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J Intellect Disabil Res. 2012 Jun;56(6):641-51. doi: 10.1111/j.1365-2788.2011.01510.x. Epub 2011 Dec 6.

Caregiver and adult patient perspectives on the importance of a diagnosis of 22q11.2 deletion syndrome.

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Clinical Genetics Research Program, Centre for Addiction and Mental Health, Toronto, ON, Canada.



Recent advances in genetics are particularly relevant in the field of intellectual disability (ID), where sub-microscopic deletions or duplications of genetic material are increasingly implicated as known or suspected causal factors. Data-driven reports on the impact of providing an aetiological explanation in ID are needed to help justify widespread use of new and expensive genetic technologies.


We conducted a survey of caregivers on the value of a genetic/aetiologic diagnosis of 22q11.2 deletion syndrome (22q11.2DS), the most common microdeletion syndrome in ID. We also surveyed the opinion of a high-functioning subset of adults with 22q11.2DS themselves. We used standard quantitative and qualitative methods to analyse the responses.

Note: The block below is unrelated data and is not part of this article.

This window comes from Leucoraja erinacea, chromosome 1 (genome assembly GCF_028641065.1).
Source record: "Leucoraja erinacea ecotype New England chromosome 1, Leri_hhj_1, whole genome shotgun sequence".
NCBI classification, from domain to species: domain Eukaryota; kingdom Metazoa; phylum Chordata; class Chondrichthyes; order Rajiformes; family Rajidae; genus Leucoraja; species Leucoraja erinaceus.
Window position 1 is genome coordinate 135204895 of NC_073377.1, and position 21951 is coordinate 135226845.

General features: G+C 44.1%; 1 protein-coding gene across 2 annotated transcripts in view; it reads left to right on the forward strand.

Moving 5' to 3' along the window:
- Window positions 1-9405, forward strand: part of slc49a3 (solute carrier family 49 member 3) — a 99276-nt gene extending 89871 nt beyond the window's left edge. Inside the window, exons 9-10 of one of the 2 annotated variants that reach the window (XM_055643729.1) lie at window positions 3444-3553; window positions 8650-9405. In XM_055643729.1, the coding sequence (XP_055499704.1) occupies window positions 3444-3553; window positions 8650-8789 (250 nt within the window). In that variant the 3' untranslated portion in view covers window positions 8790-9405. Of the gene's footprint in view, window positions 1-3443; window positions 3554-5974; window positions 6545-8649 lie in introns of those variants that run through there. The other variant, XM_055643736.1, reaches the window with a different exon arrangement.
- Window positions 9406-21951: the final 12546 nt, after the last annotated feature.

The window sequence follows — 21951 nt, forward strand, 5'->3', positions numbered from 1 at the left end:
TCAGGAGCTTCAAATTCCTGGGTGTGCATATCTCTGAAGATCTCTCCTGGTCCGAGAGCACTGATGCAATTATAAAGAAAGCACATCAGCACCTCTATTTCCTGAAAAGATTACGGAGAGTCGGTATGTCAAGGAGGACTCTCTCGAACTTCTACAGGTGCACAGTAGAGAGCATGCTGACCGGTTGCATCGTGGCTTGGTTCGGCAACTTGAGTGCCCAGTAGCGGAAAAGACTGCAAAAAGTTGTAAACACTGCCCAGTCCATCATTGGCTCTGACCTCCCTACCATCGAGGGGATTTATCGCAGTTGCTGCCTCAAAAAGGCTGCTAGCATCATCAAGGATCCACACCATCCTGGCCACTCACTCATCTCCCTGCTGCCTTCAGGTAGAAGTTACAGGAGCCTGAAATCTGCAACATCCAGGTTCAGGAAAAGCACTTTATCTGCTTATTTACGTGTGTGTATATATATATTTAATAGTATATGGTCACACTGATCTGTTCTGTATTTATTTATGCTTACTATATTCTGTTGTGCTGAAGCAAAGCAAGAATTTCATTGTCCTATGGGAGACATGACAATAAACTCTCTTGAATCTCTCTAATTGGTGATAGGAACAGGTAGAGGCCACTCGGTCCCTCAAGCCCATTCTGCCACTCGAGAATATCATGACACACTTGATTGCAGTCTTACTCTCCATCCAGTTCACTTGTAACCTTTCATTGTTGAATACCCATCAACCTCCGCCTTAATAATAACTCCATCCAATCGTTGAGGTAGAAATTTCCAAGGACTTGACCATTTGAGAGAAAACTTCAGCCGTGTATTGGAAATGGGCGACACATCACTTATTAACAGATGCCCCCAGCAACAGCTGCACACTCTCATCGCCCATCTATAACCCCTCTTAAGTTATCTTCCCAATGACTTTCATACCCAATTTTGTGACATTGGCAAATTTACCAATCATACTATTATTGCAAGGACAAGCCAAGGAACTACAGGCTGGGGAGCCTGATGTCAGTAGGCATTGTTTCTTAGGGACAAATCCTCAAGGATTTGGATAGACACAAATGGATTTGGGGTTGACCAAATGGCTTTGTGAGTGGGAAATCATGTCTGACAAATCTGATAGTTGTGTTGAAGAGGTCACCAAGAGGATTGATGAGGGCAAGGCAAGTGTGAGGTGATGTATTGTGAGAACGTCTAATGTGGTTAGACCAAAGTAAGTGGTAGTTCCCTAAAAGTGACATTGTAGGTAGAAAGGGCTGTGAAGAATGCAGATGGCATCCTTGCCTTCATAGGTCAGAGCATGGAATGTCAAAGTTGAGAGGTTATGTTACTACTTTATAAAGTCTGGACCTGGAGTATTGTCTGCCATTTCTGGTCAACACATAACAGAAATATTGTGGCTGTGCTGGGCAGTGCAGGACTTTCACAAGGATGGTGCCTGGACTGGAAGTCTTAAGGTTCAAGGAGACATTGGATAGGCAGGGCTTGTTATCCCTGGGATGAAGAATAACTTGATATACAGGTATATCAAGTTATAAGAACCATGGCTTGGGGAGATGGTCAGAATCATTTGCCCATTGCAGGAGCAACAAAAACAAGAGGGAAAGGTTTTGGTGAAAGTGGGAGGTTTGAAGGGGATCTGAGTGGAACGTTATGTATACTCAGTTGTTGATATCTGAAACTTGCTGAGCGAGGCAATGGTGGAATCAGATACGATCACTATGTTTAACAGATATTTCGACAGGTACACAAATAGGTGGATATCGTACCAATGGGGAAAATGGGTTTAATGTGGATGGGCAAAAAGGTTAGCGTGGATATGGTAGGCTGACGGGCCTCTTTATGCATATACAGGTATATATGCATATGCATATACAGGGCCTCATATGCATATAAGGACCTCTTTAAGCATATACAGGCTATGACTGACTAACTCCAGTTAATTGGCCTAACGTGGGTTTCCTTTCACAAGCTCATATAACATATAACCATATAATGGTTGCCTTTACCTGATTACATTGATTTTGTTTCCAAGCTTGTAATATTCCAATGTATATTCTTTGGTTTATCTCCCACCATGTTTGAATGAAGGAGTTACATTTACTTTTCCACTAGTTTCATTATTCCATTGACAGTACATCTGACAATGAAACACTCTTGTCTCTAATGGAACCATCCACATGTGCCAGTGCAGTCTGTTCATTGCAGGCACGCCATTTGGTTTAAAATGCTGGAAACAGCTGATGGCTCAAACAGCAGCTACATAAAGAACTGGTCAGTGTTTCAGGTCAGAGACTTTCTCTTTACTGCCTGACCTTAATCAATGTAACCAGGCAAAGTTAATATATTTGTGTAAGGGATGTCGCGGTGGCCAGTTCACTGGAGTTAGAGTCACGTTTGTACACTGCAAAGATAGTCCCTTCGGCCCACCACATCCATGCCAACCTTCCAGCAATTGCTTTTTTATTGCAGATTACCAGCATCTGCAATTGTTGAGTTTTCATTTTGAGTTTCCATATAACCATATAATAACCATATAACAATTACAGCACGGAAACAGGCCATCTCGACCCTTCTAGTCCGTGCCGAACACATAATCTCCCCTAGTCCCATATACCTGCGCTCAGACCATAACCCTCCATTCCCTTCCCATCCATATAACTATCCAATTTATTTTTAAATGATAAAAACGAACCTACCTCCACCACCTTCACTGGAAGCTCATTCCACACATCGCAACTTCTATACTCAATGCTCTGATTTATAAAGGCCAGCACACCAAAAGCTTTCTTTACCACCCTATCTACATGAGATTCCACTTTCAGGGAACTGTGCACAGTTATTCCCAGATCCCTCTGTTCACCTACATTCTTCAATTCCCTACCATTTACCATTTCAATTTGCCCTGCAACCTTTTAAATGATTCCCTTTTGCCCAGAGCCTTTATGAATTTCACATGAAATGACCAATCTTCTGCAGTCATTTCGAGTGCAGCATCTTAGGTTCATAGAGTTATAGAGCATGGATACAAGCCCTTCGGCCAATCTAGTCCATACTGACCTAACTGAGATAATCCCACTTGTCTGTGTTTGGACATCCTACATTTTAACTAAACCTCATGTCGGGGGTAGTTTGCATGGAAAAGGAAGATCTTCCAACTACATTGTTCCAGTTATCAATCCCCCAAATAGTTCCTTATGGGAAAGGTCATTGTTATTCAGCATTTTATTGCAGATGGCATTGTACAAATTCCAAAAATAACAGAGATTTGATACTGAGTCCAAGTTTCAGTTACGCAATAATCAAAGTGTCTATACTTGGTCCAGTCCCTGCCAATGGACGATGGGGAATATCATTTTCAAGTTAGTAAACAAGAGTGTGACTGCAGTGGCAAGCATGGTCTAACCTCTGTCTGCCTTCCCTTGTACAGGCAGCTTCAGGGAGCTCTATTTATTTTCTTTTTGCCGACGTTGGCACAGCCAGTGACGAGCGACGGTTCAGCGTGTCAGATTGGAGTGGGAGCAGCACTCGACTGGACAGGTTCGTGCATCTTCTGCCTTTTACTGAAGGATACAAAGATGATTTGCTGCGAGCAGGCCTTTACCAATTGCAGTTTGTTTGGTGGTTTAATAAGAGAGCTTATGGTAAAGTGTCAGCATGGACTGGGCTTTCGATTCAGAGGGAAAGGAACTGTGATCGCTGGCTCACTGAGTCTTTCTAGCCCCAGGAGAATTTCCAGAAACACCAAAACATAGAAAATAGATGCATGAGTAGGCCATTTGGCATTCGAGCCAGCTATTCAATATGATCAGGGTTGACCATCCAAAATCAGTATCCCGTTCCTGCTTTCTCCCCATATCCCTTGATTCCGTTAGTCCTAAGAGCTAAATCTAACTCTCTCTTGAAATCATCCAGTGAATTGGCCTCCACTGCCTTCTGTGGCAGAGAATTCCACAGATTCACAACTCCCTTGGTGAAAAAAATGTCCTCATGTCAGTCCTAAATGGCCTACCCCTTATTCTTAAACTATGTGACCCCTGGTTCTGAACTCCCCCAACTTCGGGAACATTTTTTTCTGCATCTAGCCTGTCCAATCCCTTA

In total, 73 of 118 surveys were returned (61.9%). There was convergence of quantitative and qualitative results, and consistency between adult patient and caregiver responses. A definitive molecular diagnosis of 22q11.2DS was a critical event with diverse positive repercussions, even if occurring later in life. Frequently cited benefits included greater understanding and certainty, newfound sense of purpose and a platform for advocacy, and increased opportunities to optimise medical, social and educational needs.


This is the first study to characterise the impact of a diagnosis of this representative microdeletion syndrome on adult patients and their families. The results both validate and expand on the theoretical benefits proposed by clinicians and researchers. The use of genome-wide microarray technologies will provide an increasing number of molecular diagnoses. The importance of a diagnosis of 22q11.2DS demonstrated here therefore has implications for changing attitudes about molecular genetic diagnosis that could benefit individuals with ID of currently unknown cause and their families.

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